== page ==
02
September
2014
|
00:00
Europe/London

Learners set to go wild for new community courses








Caption: L-R Chloe O'Reilly, Alan Hewitt, Tom Cheeseman and Edward Hewitt with some of the animals at Morley Exotic Animal Rescue.



A NEW £2m programme of community courses is set to send learners in Leeds animal crackers.



Morley Exotic Animal Rescue, which cares for a huge variety of unusual creatures, is one of 30 new training providers chosen to deliver Leeds City Council’s community learning programme over the next three years.



They will be running courses at their Wakefield Road base, which is home to meerkats, snakes, spiders and racoons, after successfully applying for a share of £2,035,488 from the council.



Founder Alan Hewitt said: “We get all sorts of animals that we rescue- from tarantulas to skunks and giant snakes and these new courses will give people a chance to learn how to care for them.



“This is a real opportunity for people who want to learn how to rehabilitate exotic animals as there are so few places in the region that specialise in them like we do.



“We’re really excited about the new courses and we’ll also be welcoming learners into a brand new facility when the courses start too.”



The courses at Morley are being funded as part of the council’s community learning framework for 2014-17, using money from the Skills Funding Agency.



The programme is designed give adults aged over 19 years the chance pick up new skills that can help them into further education or jobs.



Around 8,000 learners are expected to be supported by the programme this year alone, with courses particularly aimed at people living in disadvantaged areas of the city.



Other learning providers who will be delivering courses include East Street Arts, who help develop local artists through a variety of activities held in professional studios.



Their courses include printmaking, photography, textiles, painting, drawing and collage.



Elaine Barrow, project manager with the East Street Arts community learning programme, said:



“These community learning courses allow us to give local people a place where they can pick up new skills and express themselves.



“They’re a fantastic opportunity to work with expert tutors and explore what creative courses have to offer, giving those who might not otherwise get the chance a way of connecting with the local community and communicating their thoughts and ideas in a safe and supportive environment.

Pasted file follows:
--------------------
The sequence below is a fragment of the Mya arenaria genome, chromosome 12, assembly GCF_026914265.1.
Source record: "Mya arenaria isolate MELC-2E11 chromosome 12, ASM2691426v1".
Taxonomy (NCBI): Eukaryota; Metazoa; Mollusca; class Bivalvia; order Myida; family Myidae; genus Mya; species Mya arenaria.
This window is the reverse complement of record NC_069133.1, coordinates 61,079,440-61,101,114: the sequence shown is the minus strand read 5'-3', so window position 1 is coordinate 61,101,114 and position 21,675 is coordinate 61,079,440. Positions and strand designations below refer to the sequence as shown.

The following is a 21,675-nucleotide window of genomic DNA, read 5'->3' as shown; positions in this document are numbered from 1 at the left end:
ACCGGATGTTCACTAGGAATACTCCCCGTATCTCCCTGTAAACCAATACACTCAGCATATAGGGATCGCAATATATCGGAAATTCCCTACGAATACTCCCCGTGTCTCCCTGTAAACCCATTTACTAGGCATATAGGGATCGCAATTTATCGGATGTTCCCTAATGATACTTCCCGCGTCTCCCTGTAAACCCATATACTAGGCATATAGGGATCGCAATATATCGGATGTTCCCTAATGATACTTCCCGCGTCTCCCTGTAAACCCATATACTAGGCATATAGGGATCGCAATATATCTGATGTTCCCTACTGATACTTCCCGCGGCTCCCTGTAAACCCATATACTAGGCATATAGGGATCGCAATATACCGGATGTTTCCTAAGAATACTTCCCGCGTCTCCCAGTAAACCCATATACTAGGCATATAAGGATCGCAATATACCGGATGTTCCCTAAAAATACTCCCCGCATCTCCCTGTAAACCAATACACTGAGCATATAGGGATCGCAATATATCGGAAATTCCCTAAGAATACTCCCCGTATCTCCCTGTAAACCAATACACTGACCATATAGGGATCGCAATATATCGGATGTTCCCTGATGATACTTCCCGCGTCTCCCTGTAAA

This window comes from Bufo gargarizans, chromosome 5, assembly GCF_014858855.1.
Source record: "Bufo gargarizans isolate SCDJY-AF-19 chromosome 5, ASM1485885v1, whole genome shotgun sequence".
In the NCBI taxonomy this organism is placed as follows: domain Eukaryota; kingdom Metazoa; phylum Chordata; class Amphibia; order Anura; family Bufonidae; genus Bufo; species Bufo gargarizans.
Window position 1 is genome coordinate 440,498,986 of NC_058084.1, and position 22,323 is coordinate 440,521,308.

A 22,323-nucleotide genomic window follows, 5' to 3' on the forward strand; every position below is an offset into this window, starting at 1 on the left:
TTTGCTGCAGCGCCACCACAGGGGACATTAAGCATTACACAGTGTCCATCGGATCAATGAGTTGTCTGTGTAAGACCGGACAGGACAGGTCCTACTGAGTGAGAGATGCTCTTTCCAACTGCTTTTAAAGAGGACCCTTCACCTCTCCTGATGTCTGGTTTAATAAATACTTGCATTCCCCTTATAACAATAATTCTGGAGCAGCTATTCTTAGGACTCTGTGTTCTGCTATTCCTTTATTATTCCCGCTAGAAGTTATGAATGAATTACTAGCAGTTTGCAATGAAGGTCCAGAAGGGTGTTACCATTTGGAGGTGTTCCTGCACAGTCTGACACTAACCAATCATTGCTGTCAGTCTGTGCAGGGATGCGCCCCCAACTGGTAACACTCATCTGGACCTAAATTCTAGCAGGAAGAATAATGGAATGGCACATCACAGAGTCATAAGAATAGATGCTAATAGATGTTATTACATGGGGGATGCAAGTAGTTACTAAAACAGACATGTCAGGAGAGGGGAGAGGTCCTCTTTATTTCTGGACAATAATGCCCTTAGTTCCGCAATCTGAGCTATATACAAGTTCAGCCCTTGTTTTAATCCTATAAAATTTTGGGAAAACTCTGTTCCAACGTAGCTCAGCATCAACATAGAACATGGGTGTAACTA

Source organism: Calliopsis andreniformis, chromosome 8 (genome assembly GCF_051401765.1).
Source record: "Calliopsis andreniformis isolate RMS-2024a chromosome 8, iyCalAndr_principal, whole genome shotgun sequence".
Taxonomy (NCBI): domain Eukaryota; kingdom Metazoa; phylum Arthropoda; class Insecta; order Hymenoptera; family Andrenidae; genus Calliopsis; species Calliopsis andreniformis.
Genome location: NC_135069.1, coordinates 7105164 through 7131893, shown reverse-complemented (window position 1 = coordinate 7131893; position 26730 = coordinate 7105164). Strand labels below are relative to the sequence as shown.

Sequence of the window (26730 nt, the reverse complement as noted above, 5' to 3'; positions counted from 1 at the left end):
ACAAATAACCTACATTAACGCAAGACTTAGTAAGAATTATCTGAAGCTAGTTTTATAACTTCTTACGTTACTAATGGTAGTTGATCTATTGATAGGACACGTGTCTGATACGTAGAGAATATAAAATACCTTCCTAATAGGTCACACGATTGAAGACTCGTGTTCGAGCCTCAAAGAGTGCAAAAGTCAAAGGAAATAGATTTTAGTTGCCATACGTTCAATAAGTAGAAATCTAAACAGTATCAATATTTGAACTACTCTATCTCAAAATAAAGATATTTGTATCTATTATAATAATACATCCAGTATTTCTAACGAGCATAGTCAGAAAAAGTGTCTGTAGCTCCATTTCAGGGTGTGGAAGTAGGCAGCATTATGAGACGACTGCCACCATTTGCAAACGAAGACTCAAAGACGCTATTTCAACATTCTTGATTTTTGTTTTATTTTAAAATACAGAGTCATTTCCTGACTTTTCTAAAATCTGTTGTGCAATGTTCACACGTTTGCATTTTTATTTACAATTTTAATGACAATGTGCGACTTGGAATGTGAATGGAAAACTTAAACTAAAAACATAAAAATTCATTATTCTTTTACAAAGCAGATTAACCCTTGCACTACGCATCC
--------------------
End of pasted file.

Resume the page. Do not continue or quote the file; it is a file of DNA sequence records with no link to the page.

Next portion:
“Securing this funding makes a real difference, helping us to carry on opening up creative opportunities to those living in Leeds and allowing them to find talents they might never have known they had.”



Organisations who applied to the council to be community learning providers were assessed based on their experience, resources and the demand in the area for the types of courses they would be offering.



Councillor Lucinda Yeadon, Leeds City Council’s executive member for digital and creative technologies, culture and skills, said:



“We’ve chosen a really exciting and varied range of local organisations to deliver our community learning programme and we hope they’ll give people across Leeds the chance to pick up some important new skills and get involved with something they feel passionate about.



“Community learning gives thousands of people the chance to reengage with education and offers them a pathway into more formal courses as well as opening up a whole new world of job opportunities.



“So not only can those taking part learn something new, they could also start on the road to a completely new career and go on to accomplish things they never thought they could do.”



To find out more about the community learning programme, visit www.leeds.gov.uk/adultedu, contact the Community Learning Team on 0113 224 3759 or email ACLS@leeds.gov.uk



ENDS



For media enquiries, please contact:

Stuart Robinson

Communications Officer

Leeds City Council

Tel: 0113 224 3937

Email: stuart.robinson@leeds.gov.uk

www.leeds.gov.uk